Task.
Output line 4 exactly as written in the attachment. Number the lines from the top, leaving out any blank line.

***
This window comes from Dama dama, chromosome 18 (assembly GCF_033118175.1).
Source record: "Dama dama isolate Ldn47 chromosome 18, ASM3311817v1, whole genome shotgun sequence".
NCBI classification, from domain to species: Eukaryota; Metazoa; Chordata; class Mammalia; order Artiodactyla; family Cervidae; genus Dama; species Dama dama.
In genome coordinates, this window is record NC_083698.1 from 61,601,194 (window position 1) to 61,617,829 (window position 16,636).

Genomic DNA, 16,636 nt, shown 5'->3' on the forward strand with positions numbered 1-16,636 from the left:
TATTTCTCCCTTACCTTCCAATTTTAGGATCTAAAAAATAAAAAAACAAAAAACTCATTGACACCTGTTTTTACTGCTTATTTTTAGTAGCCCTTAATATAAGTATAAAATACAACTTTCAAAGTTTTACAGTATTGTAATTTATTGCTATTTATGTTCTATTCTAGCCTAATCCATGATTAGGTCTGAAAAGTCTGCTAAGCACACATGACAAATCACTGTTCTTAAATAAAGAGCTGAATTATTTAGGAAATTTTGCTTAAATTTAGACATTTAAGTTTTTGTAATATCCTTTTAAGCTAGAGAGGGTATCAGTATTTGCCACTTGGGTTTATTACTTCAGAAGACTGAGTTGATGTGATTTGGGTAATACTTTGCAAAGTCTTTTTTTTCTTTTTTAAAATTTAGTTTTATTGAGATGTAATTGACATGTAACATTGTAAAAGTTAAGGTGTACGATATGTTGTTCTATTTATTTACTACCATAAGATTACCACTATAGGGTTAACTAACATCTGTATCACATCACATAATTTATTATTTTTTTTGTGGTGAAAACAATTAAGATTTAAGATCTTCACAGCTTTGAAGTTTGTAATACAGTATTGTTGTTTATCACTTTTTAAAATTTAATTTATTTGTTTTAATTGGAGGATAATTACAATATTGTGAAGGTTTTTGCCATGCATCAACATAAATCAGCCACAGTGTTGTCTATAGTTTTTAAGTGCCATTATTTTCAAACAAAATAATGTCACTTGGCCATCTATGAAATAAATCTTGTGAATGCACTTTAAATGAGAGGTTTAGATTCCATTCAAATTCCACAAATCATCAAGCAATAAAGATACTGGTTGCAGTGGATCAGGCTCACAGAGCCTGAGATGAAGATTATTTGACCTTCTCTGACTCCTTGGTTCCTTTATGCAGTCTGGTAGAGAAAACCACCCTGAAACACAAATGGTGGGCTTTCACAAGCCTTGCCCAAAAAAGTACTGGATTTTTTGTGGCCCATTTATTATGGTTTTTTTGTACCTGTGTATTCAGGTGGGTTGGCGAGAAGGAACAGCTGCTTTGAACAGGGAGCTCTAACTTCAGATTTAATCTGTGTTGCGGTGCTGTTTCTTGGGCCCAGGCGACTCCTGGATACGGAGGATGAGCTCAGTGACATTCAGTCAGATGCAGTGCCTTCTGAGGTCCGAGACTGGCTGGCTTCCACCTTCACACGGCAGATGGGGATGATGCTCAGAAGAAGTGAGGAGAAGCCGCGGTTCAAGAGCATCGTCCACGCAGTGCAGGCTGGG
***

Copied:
In genome coordinates, this window is record NC_083698.1 from 61,601,194 (window position 1) to 61,617,829 (window position 16,636).